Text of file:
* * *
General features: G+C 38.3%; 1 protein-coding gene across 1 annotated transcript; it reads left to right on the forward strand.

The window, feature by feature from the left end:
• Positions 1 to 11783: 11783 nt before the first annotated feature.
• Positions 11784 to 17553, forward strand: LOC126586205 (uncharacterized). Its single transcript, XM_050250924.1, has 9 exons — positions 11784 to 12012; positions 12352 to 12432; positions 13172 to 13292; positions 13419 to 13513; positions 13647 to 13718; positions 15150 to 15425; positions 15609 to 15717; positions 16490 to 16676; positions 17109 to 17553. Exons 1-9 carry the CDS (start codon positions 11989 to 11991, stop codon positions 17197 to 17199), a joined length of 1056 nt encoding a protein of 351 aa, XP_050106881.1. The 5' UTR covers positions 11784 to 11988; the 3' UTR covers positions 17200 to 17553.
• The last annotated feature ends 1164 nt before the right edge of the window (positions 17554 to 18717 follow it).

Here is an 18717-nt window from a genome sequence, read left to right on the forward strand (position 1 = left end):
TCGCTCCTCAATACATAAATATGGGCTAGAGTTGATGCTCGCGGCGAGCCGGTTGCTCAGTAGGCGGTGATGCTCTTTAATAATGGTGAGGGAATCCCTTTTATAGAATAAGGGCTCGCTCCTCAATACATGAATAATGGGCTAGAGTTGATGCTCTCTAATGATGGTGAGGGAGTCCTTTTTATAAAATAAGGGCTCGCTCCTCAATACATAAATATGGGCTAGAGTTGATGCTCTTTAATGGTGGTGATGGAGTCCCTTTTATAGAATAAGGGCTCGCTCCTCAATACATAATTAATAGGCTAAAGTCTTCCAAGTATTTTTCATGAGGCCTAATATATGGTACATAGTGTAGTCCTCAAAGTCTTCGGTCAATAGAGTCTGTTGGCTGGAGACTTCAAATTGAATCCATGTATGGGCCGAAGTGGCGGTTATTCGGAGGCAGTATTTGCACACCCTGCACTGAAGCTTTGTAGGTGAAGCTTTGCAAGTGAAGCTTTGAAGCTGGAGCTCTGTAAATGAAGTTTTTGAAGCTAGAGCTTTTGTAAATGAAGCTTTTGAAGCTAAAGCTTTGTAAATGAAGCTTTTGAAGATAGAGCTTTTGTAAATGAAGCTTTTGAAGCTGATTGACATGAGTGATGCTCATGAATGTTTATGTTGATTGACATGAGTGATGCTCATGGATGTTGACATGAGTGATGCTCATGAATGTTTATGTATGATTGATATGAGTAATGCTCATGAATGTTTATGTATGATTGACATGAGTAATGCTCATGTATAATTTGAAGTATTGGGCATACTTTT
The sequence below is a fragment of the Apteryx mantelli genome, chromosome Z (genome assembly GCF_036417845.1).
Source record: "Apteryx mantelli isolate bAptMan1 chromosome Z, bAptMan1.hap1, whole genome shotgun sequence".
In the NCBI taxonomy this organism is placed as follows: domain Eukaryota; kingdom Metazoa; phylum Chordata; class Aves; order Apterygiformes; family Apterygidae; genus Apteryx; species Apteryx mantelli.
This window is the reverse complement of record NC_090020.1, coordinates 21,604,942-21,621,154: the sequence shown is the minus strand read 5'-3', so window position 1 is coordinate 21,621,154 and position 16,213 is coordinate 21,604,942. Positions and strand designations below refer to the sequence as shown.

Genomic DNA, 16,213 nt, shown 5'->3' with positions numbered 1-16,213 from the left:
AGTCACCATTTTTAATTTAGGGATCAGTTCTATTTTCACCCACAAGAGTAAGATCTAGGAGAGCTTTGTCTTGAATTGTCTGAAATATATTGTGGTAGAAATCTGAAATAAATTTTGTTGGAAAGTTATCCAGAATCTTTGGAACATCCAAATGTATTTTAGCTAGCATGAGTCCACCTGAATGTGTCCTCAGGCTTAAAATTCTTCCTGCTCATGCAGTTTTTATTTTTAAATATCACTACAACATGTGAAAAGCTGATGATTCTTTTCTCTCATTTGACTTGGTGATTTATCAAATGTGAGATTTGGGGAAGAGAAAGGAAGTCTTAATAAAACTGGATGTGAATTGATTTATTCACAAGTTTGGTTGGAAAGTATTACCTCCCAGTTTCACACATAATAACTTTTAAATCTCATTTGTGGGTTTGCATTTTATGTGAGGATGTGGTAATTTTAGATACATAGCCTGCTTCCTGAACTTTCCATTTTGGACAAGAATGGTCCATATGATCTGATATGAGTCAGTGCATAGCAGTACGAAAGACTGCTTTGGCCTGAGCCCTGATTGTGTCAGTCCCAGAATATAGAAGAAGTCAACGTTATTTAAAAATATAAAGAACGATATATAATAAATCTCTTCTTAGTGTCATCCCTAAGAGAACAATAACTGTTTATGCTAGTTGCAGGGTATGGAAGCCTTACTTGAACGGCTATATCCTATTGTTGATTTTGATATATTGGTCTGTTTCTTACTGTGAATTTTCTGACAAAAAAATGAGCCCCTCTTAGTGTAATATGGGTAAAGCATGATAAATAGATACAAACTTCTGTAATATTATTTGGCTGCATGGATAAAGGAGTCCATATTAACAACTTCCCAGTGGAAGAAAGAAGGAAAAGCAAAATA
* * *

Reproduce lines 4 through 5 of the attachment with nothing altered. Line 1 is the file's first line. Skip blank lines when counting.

• Positions 11784 to 17553, forward strand: LOC126586205 (uncharacterized). Its single transcript, XM_050250924.1, has 9 exons — positions 11784 to 12012; positions 12352 to 12432; positions 13172 to 13292; positions 13419 to 13513; positions 13647 to 13718; positions 15150 to 15425; positions 15609 to 15717; positions 16490 to 16676; positions 17109 to 17553. Exons 1-9 carry the CDS (start codon positions 11989 to 11991, stop codon positions 17197 to 17199), a joined length of 1056 nt encoding a protein of 351 aa, XP_050106881.1. The 5' UTR covers positions 11784 to 11988; the 3' UTR covers positions 17200 to 17553.
• The last annotated feature ends 1164 nt before the right edge of the window (positions 17554 to 18717 follow it).